Buyers' needs are changing because their
beauty behaviour has changed.
Skincare Market and Consumer Behaviour 2015 - 2025
The changing needs of the beauty buyer
At home beauty regime assumes features of the
Convenience heads the list of priorities for the
time-constrained beauty buyer.
Product effectiveness – no longer optional.
Our worldwide beauty research
skincare will remain the key beauty category,
but consumers' behaviour
is different because
their needs are changing. The discussions
we conduct with skincare marketing experts
in the USA,
reveal that the rules governing
each step (e.g, what product, which retail channel)
of the marketing supply chain are being revised
and re-written for the economics of the 21st century.
There is no doubt at all that skin care will
remain central to the beauty market.
Consumer concern with skin, always high, has
now been boosted immeasurably by product innovation.
Among the main developments we can include
the rise of “medicalised skincare
and high tech devices.
DIY (at home) skincare regime is gathering speed and is upping the ante.
Tools – which up till recently were restricted to
qualified professionals working in spas and clinics
- are now freely available. High tech devices to
apply products, analyse and treat skincare conditions and
also to monitor improvements are widely used at home. Similarly, medicalised products which were previously the preserve of the few are now sold to the general public.
Reality has forced the vast majority of
skincare buyers to make pragmatic choices.
Lifestyles have been transformed,
time available has shrunk, yet expectations are
higher than ever. The beauty buyer adapts by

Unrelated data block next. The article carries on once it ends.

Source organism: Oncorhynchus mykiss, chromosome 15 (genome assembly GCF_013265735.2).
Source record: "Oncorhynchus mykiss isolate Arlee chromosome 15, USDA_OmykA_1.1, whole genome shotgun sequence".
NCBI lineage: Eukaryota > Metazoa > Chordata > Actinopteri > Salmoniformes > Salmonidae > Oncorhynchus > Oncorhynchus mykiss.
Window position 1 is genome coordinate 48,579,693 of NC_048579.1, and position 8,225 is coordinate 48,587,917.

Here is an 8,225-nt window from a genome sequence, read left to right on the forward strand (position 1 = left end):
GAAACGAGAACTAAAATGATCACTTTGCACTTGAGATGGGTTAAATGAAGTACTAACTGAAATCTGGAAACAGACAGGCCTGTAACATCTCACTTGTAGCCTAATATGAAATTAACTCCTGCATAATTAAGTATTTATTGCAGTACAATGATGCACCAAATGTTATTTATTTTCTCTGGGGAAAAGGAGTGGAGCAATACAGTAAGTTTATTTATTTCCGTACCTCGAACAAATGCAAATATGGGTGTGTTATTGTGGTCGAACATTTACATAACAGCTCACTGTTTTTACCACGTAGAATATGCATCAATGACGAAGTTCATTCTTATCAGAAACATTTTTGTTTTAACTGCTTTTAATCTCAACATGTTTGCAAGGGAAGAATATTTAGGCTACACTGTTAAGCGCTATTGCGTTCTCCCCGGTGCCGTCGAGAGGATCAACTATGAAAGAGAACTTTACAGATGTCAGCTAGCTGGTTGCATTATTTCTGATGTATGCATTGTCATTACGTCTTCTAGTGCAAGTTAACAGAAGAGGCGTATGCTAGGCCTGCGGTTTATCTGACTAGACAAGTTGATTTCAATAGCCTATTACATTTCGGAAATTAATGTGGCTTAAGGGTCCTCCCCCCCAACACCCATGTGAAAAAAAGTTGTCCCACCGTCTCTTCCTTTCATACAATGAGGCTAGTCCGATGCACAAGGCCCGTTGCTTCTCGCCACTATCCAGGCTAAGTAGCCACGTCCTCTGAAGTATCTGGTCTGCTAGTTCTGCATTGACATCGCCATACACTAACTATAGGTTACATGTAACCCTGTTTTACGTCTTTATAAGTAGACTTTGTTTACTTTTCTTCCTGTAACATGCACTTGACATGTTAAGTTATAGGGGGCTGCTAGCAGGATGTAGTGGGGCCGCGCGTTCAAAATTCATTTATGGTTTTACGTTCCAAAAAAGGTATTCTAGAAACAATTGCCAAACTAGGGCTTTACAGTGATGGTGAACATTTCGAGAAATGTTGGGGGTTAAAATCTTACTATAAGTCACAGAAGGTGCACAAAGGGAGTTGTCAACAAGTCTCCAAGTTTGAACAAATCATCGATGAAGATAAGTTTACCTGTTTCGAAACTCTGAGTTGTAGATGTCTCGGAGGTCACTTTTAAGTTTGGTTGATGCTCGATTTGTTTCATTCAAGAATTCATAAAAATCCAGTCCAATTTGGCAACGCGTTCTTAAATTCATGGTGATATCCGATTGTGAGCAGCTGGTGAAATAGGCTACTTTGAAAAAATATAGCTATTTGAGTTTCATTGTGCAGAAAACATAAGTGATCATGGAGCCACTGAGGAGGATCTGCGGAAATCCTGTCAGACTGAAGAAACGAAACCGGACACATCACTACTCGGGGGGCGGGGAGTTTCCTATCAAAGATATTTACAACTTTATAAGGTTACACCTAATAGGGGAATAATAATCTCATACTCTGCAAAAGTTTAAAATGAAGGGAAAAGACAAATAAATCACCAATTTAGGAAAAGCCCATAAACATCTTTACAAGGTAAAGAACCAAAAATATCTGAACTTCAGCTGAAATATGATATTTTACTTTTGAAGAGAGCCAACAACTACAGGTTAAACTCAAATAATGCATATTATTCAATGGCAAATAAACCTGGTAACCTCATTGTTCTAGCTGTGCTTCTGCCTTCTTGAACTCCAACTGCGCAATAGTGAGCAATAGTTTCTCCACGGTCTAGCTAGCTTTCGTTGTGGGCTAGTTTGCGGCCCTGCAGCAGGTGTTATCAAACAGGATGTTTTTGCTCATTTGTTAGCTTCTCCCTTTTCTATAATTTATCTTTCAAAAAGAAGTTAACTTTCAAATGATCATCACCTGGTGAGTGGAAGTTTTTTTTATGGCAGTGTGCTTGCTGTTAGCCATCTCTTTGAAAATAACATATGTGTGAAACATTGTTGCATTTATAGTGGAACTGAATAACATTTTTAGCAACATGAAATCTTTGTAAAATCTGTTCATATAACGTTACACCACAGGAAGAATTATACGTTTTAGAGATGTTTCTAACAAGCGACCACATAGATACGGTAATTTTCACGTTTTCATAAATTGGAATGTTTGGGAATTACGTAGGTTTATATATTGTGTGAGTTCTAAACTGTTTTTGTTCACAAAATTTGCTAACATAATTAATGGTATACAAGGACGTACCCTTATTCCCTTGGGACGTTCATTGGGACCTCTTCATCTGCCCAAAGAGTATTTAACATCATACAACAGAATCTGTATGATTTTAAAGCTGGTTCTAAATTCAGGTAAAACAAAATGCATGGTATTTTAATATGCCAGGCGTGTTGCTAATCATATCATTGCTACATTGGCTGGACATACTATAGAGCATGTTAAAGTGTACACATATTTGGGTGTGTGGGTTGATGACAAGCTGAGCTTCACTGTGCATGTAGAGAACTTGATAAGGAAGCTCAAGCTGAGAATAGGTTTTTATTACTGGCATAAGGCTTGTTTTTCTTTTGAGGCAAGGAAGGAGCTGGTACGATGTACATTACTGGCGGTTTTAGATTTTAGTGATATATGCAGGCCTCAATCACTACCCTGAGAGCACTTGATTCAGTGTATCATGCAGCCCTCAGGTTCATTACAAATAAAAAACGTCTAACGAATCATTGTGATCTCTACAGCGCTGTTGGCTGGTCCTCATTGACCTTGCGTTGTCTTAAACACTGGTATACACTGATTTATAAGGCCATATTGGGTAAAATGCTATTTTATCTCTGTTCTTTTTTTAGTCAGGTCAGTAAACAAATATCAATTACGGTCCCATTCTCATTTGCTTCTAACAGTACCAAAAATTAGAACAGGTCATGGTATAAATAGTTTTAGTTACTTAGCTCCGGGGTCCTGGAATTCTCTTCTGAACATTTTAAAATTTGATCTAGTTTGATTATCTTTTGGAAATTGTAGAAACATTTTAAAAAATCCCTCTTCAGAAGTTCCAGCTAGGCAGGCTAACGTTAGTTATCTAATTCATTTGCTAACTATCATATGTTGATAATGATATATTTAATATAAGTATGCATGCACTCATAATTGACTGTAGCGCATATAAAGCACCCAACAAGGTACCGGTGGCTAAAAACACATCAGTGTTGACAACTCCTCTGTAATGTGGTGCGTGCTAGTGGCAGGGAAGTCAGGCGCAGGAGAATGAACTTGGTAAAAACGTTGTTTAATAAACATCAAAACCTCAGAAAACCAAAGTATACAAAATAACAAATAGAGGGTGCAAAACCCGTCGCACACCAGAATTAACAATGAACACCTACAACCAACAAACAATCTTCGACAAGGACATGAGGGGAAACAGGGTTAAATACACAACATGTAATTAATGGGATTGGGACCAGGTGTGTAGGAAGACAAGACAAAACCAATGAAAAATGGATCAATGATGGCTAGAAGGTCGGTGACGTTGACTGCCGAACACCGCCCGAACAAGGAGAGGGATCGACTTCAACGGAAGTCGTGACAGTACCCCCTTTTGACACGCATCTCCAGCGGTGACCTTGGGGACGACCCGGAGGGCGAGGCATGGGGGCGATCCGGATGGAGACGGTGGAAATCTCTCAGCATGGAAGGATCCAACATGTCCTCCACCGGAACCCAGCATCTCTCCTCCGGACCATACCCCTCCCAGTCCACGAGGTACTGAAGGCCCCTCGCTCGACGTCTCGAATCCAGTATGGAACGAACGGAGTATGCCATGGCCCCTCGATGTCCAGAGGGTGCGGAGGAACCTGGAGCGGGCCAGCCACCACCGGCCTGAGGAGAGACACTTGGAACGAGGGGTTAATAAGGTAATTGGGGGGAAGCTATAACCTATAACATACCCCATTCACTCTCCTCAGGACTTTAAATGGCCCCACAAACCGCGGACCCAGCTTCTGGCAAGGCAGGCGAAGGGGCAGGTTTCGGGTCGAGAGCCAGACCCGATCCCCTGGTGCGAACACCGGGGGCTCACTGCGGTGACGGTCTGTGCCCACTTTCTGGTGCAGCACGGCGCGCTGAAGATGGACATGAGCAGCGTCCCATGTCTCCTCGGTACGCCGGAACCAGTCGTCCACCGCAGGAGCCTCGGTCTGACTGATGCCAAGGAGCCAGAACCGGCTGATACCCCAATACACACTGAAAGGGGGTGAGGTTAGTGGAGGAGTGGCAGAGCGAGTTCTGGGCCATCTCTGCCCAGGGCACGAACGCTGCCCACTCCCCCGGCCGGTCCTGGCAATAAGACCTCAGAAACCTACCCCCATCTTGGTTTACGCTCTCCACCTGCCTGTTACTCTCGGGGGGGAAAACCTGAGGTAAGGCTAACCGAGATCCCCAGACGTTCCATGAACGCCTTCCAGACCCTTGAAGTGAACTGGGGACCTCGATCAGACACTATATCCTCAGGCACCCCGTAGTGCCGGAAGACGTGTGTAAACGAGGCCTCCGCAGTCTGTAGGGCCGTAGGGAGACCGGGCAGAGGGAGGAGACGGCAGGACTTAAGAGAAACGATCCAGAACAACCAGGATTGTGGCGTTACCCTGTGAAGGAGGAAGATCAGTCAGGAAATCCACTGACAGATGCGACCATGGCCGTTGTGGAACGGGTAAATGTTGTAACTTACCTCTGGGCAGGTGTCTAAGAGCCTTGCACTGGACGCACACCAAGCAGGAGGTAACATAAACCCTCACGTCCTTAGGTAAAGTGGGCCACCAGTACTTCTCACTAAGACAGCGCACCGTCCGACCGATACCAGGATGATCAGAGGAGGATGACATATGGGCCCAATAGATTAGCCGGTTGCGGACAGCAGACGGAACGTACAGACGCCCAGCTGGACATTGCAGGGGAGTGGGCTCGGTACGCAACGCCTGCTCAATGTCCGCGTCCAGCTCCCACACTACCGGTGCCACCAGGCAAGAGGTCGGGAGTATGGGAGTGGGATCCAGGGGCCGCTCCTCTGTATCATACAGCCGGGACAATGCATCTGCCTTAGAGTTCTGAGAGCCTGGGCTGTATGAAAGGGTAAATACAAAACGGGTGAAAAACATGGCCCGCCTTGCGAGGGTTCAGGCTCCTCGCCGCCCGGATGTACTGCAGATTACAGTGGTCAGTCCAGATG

choosing convenience and efficacy.
Solutions to the problems she is now experiencing are
her priorities. In addition, the consumer is also
looking ahead to tomorrow and invests in
to future-proof her skincare regimes.
Product effectiveness is non-negotiable: results must be measured; products must deliver; improvements must be visible and diagnoses must be accurate.
Profit margins remain protected because high prices
are accepted as a matter of course by older and/or more
affluent women who spend on premium and innovative products.
But, loyalty is fickle. The consumer switches
brands when the post-launch honeymoon period comes to an
end and/or when the quality
of cheaper alternatives is
confirmed (i.e., independently proven).
Unsurprisingly, it is the more experienced -aka mature
- and sophisticated
skincare buyer who is the most conscious that price is not necessarily a proxy for quality.
A 35 minute webinar
which explains the
changing behaviour and touch points of the beauty buyer
is available. Contact for details.
The changing behaviour of the beauty buyer is fully
developed in our Global Skincare: Consumer Behaviour/Regimes and Market
. Contact for details